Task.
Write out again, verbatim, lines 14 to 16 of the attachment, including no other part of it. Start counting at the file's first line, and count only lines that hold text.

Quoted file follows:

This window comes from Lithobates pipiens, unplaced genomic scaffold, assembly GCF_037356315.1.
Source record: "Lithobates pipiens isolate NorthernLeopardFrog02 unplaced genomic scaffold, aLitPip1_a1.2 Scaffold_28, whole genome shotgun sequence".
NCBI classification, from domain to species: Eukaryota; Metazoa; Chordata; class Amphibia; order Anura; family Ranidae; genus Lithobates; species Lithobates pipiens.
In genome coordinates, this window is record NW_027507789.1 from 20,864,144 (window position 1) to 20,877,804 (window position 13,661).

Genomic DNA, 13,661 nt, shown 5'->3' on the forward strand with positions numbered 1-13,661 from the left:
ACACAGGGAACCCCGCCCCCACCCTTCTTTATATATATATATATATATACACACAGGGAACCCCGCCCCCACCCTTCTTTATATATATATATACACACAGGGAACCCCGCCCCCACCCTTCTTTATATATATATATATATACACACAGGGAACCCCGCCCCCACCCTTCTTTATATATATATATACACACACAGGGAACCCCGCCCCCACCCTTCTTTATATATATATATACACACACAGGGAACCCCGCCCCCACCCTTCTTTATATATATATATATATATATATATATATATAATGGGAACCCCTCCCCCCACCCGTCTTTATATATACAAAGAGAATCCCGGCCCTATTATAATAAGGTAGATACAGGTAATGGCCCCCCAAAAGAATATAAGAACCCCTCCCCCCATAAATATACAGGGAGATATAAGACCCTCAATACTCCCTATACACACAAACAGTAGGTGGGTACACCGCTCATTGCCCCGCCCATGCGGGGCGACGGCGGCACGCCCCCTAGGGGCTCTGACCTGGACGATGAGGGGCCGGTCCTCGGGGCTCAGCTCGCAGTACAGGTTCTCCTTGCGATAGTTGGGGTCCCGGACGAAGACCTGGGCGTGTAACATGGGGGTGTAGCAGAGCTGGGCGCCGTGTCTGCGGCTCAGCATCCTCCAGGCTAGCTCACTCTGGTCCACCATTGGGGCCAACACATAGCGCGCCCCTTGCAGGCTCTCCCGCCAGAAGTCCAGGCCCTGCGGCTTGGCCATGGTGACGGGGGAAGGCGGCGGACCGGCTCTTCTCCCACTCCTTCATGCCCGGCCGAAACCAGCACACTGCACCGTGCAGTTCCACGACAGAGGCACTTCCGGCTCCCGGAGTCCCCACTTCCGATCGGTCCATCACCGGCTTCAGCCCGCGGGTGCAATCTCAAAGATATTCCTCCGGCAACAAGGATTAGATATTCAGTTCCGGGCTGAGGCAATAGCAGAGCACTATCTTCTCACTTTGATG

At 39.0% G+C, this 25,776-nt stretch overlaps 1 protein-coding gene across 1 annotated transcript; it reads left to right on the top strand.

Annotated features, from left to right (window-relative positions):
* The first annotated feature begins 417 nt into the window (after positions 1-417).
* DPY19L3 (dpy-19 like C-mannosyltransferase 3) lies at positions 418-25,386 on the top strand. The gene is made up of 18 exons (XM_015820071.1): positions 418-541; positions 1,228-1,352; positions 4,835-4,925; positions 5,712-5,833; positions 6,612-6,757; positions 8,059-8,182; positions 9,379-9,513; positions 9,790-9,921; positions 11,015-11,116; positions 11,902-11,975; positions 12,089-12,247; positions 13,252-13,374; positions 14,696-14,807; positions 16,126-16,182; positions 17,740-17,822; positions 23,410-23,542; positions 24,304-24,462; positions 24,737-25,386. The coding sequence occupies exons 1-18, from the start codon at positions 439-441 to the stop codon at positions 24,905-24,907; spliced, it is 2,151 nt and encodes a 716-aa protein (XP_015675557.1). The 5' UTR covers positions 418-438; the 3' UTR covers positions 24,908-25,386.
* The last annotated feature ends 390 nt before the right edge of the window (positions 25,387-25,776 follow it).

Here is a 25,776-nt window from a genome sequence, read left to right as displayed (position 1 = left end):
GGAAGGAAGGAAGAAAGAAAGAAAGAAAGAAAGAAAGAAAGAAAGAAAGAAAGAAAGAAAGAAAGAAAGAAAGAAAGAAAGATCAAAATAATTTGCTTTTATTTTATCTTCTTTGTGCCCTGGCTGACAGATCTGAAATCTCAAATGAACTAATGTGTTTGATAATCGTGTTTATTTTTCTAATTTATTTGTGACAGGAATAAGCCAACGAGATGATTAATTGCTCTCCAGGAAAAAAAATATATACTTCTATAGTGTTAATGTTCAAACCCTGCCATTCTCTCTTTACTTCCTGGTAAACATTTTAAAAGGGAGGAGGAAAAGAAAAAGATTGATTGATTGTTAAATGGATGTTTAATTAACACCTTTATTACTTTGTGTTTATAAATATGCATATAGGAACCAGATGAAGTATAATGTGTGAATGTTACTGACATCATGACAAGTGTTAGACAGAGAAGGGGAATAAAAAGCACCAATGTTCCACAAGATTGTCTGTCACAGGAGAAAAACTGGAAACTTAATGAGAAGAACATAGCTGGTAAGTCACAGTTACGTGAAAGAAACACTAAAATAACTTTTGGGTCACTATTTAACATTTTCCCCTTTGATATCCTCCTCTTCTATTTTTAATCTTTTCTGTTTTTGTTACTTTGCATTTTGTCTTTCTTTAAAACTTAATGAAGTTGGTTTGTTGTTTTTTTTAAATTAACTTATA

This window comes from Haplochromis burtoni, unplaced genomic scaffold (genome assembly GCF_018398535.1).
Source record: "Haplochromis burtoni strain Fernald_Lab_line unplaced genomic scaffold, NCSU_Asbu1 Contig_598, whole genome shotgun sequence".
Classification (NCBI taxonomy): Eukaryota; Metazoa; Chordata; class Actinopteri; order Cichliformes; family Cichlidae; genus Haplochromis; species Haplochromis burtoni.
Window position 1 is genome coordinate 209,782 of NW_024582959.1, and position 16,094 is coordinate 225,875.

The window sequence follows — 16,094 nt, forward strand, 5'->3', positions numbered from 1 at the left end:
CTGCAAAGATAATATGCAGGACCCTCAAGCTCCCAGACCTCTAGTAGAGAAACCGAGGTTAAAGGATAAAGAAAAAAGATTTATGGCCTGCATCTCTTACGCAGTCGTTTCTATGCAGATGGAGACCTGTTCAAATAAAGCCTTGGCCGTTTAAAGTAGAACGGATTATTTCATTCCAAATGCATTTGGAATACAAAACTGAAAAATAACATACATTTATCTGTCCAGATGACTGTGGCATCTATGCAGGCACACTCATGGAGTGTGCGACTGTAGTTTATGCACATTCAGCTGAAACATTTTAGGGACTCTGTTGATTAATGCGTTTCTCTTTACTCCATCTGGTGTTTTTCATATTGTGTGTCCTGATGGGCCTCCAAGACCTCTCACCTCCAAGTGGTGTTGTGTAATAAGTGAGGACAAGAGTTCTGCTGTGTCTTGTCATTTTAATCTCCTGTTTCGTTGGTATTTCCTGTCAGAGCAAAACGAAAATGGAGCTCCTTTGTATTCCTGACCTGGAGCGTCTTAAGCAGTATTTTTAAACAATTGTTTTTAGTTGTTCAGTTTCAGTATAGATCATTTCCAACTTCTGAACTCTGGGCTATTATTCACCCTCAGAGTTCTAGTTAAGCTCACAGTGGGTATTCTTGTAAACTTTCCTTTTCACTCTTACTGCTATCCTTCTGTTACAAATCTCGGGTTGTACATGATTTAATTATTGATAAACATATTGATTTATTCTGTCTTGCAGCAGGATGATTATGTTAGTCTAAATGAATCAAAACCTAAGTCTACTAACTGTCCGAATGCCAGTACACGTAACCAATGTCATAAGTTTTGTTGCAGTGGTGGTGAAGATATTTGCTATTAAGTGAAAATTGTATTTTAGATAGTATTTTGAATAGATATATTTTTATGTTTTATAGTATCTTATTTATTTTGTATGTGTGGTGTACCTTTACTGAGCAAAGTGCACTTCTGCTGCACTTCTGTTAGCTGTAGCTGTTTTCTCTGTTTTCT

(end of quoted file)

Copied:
This window comes from Haplochromis burtoni, unplaced genomic scaffold (genome assembly GCF_018398535.1).
Source record: "Haplochromis burtoni strain Fernald_Lab_line unplaced genomic scaffold, NCSU_Asbu1 Contig_598, whole genome shotgun sequence".
Classification (NCBI taxonomy): Eukaryota; Metazoa; Chordata; class Actinopteri; order Cichliformes; family Cichlidae; genus Haplochromis; species Haplochromis burtoni.